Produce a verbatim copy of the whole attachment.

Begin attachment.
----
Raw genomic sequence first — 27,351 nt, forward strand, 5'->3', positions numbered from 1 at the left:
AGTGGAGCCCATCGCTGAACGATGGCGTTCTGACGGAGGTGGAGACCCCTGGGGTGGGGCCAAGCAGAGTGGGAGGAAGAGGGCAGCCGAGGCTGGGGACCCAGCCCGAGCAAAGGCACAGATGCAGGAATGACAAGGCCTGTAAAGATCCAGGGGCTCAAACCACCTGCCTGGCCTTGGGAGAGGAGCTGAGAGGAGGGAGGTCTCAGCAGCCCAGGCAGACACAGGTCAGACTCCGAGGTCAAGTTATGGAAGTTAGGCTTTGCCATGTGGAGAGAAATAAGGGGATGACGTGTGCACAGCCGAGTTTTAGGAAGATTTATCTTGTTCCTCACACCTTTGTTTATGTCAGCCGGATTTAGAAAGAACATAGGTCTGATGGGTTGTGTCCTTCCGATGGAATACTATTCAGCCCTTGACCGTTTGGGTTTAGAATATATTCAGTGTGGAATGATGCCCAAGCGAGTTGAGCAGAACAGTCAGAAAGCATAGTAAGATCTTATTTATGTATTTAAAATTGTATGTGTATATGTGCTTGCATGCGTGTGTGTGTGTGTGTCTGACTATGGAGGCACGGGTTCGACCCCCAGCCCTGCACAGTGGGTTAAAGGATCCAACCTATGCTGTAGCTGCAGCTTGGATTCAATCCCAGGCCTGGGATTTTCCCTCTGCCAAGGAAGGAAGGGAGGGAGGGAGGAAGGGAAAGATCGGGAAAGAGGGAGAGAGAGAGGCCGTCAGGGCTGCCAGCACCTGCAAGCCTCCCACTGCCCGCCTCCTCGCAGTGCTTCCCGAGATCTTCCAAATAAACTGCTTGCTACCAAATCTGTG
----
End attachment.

Raw genomic sequence first — 27,351 nt, forward strand, 5'->3', positions numbered from 1 at the left:
AGTGGAGCCCATCGCTGAACGATGGCGTTCTGACGGAGGTGGAGACCCCTGGGGTGGGGCCAAGCAGAGTGGGAGGAAGAGGGCAGCCGAGGCTGGGGACCCAGCCCGAGCAAAGGCACAGATGCAGGAATGACAAGGCCTGTAAAGATCCAGGGGCTCAAACCACCTGCCTGGCCTTGGGAGAGGAGCTGAGAGGAGGGAGGTCTCAGCAGCCCAGGCAGACACAGGTCAGACTCCGAGGTCAAGTTATGGAAGTTAGGCTTTGCCATGTGGAGAGAAATAAGGGGATGACGTGTGCACAGCCGAGTTTTAGGAAGATTTATCTTGTTCCTCACACCTTTGTTTATGTCAGCCGGATTTAGAAAGAACATAGGTCTGATGGGTTGTGTCCTTCCGATGGAATACTATTCAGCCCTTGACCGTTTGGGTTTAGAATATATTCAGTGTGGAATGATGCCCAAGCGAGTTGAGCAGAACAGTCAGAAAGCATAGTAAGATCTTATTTATGTATTTAAAATTGTATGTGTATATGTGCTTGCATGCGTGTGTGTGTGTGTGTCTGACTATGGAGGCACGGGTTCGACCCCCAGCCCTGCACAGTGGGTTAAAGGATCCAACCTATGCTGTAGCTGCAGCTTGGATTCAATCCCAGGCCTGGGATTTTCCCTCTGCCAAGGAAGGAAGGGAGGGAGGGAGGAAGGGAAAGATCGGGAAAGAGGGAGAGAGAGAGGCCGTCAGGGCTGCCAGCACCTGCAAGCCTCCCACTGCCCGCCTCCTCGCAGTGCTTCCCGAGATCTTCCAAATAAACTGCTTGCTACCAAATCTGTG